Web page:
Introduction to AllJoyn

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    29-Nov-2014
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AllJoyn is an open source framework in the fight to become the standard for IoT applications. The presentation brings together information scattered around to give an overview of the framework and its applications.

Transcript of Introduction to AllJoyn

  • 1. Paloma Maisterra, Alex Gonzalez March 2014 Introduction to AllJoyn
  • 2. Overview AllJoyn is an open sourced framework to enable proximity based peer to peer mobile networking. It provides an abstraction layer with a clean API to the underlying networks stacks (wireless, bluetooth) which is relatively easy to extend with new network implementations (takers for zigbee?). AllJoyn provides service advertisement and discovery abstraction, as well as various application to application security mechanisms and a Remote Method Invocation abstraction.
  • 3. Use Cases
  • 4. OnBoarding The problem: Small embedded devices need to connect to a local wireless network but lack a proper user interface. Adding a user interface just to, for example, input wireless authentication, is wasteful. The solution: The embedded devices run a small AllJoyn thin client and use an AllJoyn router to onboard the local wireless network.
  • 5. Audio/data distribution The problem: Data is either centrally stored (media server) or distributed (several media devices) but need to be accessed by all devices. The solution: Embedded devices running the AllJoyn thin client can access a central media storage server running an AllJoyn router and can access each other s data.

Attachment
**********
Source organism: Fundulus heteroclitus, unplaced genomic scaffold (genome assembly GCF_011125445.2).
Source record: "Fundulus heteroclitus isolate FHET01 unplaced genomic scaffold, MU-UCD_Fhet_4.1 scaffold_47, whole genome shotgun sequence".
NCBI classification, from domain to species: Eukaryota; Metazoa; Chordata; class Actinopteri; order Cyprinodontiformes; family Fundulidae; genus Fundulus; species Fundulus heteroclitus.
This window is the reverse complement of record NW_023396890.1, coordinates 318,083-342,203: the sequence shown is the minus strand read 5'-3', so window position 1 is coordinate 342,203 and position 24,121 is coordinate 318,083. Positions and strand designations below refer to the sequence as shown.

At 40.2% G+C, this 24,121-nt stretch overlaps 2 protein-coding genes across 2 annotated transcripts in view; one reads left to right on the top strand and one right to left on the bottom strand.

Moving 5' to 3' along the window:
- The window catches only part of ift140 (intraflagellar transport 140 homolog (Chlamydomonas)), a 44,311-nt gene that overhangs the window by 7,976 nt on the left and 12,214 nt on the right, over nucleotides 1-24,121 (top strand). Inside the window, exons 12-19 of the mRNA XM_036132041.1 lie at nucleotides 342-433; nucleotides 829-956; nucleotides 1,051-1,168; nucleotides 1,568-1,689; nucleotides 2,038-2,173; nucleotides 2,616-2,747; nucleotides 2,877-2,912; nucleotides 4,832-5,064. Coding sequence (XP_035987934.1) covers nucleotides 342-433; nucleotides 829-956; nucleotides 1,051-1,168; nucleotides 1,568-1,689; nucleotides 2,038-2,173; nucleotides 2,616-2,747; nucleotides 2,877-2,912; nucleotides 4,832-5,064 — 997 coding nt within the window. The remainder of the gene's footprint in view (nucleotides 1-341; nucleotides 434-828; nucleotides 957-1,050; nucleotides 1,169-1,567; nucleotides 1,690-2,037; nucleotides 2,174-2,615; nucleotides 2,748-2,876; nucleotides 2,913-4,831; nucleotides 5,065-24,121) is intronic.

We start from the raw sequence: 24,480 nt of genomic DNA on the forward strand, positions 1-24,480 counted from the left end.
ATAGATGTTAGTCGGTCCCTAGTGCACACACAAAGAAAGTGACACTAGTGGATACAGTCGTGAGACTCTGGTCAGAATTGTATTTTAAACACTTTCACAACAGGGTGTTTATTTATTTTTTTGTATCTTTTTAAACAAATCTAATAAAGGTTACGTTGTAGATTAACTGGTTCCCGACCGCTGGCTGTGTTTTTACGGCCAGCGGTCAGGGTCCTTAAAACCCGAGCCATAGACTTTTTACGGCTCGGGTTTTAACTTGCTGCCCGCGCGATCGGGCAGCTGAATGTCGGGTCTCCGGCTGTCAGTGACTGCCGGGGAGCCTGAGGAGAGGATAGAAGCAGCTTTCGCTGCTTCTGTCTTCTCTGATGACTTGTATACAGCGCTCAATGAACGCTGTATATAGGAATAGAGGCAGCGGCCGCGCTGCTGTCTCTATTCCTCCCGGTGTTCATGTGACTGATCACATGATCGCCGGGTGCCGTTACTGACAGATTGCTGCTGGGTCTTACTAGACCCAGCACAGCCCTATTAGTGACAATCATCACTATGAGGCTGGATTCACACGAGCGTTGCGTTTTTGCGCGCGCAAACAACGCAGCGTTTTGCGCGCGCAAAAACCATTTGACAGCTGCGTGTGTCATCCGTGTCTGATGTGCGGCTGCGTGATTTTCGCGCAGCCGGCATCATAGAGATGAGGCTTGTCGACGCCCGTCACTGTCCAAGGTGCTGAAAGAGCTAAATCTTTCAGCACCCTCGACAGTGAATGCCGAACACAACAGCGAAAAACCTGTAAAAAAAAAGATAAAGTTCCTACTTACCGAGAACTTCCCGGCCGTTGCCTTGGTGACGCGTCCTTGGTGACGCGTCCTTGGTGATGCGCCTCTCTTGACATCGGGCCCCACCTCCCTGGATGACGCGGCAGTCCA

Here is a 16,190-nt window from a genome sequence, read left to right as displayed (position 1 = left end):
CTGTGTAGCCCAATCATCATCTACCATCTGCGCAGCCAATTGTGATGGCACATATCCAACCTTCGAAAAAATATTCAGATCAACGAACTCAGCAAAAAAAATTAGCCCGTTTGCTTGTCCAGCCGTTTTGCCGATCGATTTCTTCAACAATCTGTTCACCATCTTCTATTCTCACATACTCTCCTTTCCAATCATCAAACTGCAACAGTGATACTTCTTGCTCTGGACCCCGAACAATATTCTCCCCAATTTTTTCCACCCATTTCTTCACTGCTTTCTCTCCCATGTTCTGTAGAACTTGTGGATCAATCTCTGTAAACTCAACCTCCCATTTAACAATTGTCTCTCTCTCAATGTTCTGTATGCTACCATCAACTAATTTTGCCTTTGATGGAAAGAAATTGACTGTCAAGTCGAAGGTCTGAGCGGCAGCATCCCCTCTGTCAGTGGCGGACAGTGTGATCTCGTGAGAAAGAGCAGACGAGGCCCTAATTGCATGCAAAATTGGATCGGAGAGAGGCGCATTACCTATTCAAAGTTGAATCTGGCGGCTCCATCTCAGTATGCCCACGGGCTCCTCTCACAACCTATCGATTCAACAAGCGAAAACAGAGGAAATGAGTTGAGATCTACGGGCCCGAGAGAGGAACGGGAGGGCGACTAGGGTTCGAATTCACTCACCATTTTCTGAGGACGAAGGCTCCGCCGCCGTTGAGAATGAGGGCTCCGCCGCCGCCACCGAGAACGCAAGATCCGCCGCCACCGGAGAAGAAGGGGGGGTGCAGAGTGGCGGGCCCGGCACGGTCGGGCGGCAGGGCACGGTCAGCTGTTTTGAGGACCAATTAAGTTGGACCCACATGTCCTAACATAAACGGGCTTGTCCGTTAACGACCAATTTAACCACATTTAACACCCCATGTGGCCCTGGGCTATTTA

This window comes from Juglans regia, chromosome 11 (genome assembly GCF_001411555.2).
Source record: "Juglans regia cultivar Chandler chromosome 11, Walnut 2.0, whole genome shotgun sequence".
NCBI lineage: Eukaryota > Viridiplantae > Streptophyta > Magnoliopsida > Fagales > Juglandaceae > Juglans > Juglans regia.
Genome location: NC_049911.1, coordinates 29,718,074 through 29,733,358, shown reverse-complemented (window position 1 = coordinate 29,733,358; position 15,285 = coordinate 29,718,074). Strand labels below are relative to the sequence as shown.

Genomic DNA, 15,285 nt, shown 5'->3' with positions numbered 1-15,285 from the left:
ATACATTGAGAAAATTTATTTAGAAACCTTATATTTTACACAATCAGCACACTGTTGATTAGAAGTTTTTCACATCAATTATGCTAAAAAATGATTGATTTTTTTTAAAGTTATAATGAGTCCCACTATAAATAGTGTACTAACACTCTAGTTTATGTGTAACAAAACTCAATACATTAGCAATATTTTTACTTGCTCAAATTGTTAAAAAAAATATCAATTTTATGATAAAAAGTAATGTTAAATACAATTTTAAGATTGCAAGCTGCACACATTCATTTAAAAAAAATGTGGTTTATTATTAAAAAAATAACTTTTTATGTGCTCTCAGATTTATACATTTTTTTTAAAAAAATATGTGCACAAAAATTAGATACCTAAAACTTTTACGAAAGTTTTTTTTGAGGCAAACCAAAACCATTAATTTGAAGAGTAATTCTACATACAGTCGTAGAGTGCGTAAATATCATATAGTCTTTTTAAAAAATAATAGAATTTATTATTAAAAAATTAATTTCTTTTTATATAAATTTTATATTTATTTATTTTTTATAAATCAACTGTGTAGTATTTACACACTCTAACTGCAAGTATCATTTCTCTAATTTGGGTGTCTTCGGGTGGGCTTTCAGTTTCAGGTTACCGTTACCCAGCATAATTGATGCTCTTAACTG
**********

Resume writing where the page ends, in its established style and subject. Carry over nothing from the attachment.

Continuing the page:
• 6. Control Panel/Configuration The problem: Small embedded devices that need to configured and managed but lack a user interface or a web server. The solution: The embedded devices run an AllJoyn thin client that can be managed using a remote control panel on another UI capable device running the AllJoyn router.
  • 7. Notification The problem: Devices without a display need to inform the user of events. The solution: They ran an AllJoyn client and use another AllJoyn device with a display for event notification.
  • 8. (the eternal) Smart home example What about telling the coffee maker you want a coffee when you arrive home? Controlling your home security from your Smartphone? The fridge reminding you what you must buy? Adjusting the temperature,or the lighting? Sharing media with other devices?
  • 9. TextMessage:Carol
  • 10. Smart energy example AllJoyn Thin CLient Router/Gateway
  • 11. History
  • 12. AllJoyn A software framework that allows devices and systems to autonomously discover and interact with nearby products regardless of brand, transport layer, platform or operating system. Open source licensed, Apache 2.0 (source) Originally developed by and being contributed to the Alliance by Qualcomm Innovation Center, Inc. Initial set of capabilities include: o Service discovery (learning about the features and functions of other nearby devices) o Onboarding to add a device to the users network o User notifications o A common control panel for creating rich user experiences o Audio streaming for simultaneous playback on multiple speakers. First Allseen alliance framework release is 14.02 (SDKs) Releases every 4 months, (April/June/October). The AllJoyn framework is written in C++ and has bindings for the following languages: o Java (inc. Android) o Objective C o Unity o Javascript o C The AllJoyn thin client (in C) for embedded devices includes Linux, Windows 7, Arduino, ThreadX and more.